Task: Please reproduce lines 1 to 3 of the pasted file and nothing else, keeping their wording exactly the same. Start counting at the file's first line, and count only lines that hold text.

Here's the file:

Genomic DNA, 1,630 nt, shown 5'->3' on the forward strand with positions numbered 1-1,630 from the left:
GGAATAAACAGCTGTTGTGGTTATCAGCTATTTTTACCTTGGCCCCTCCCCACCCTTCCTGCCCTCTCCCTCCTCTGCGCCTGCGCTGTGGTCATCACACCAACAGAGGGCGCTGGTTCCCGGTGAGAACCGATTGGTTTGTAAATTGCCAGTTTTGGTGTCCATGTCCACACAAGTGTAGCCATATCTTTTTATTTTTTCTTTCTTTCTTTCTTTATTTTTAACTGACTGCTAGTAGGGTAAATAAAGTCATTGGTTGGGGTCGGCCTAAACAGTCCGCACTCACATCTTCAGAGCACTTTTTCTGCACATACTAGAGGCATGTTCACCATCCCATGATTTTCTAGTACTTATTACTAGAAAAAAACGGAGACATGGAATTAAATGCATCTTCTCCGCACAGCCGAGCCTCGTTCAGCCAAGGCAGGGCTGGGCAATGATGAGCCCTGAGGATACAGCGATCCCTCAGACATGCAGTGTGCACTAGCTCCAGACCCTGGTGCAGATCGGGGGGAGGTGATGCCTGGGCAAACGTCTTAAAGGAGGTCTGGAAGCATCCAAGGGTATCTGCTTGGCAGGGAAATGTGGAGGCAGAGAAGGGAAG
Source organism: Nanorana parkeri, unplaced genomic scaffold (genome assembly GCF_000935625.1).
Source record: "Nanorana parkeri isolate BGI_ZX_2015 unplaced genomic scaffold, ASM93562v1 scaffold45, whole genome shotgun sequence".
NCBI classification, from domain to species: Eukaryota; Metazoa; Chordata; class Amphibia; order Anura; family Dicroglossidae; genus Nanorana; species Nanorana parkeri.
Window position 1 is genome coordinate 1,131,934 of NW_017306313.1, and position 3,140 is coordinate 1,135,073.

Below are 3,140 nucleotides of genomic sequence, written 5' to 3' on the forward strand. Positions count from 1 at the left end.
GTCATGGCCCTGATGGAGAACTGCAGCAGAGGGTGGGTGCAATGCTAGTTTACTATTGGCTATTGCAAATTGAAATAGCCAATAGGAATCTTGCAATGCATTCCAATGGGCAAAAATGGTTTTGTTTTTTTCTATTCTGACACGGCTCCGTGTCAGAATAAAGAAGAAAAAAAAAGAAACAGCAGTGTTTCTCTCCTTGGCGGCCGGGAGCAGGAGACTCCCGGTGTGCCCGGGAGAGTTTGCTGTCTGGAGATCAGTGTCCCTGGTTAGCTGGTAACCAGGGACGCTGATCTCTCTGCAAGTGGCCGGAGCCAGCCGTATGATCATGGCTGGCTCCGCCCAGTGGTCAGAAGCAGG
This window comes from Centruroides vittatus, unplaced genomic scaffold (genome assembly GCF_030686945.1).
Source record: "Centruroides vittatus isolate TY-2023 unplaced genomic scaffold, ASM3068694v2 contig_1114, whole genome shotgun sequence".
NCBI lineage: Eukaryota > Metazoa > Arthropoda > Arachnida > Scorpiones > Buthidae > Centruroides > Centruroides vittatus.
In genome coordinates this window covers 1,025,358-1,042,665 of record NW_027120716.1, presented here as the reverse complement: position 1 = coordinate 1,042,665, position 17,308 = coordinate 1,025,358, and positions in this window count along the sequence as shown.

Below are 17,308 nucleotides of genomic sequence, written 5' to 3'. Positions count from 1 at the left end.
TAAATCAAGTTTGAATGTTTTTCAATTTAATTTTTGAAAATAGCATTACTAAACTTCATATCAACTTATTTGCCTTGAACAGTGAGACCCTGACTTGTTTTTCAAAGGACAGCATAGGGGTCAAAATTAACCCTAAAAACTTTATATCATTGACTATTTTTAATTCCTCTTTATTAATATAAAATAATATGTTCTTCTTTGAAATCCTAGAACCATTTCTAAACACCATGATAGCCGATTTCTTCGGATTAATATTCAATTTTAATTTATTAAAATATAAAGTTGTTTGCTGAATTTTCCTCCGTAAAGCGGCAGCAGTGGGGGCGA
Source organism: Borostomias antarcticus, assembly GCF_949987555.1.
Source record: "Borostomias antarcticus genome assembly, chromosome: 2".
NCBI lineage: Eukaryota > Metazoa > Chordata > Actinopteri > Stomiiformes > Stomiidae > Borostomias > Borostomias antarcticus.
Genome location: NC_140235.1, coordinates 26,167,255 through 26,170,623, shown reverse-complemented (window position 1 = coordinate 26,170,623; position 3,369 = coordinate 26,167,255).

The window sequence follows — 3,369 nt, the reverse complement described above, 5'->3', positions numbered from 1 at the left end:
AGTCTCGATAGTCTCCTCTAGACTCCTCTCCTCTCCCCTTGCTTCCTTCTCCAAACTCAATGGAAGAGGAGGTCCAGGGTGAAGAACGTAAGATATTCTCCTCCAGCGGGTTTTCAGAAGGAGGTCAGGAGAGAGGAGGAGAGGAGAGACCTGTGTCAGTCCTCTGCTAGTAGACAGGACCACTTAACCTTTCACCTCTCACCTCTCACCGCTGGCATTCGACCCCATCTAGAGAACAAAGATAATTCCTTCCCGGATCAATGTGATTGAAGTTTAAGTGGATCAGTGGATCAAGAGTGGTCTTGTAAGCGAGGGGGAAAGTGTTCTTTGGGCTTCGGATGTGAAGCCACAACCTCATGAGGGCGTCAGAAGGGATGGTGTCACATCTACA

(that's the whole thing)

Genomic DNA, 1,630 nt, shown 5'->3' on the forward strand with positions numbered 1-1,630 from the left:
GGAATAAACAGCTGTTGTGGTTATCAGCTATTTTTACCTTGGCCCCTCCCCACCCTTCCTGCCCTCTCCCTCCTCTGCGCCTGCGCTGTGGTCATCACACCAACAGAGGGCGCTGGTTCCCGGTGAGAACCGATTGGTTTGTAAATTGCCAGTTTTGGTGTCCATGTCCACACAAGTGTAGCCATATCTTTTTATTTTTTCTTTCTTTCTTTCTTTATTTTTAACTGACTGCTAGTAGGGTAAATAAAGTCATTGGTTGGGGTCGGCCTAAACAGTCCGCACTCACATCTTCAGAGCACTTTTTCTGCACATACTAGAGGCATGTTCACCATCCCATGATTTTCTAGTACTTATTACTAGAAAAAAACGGAGACATGGAATTAAATGCATCTTCTCCGCACAGCCGAGCCTCGTTCAGCCAAGGCAGGGCTGGGCAATGATGAGCCCTGAGGATACAGCGATCCCTCAGACATGCAGTGTGCACTAGCTCCAGACCCTGGTGCAGATCGGGGGGAGGTGATGCCTGGGCAAACGTCTTAAAGGAGGTCTGGAAGCATCCAAGGGTATCTGCTTGGCAGGGAAATGTGGAGGCAGAGAAGGGAAG
Source organism: Nanorana parkeri, unplaced genomic scaffold (genome assembly GCF_000935625.1).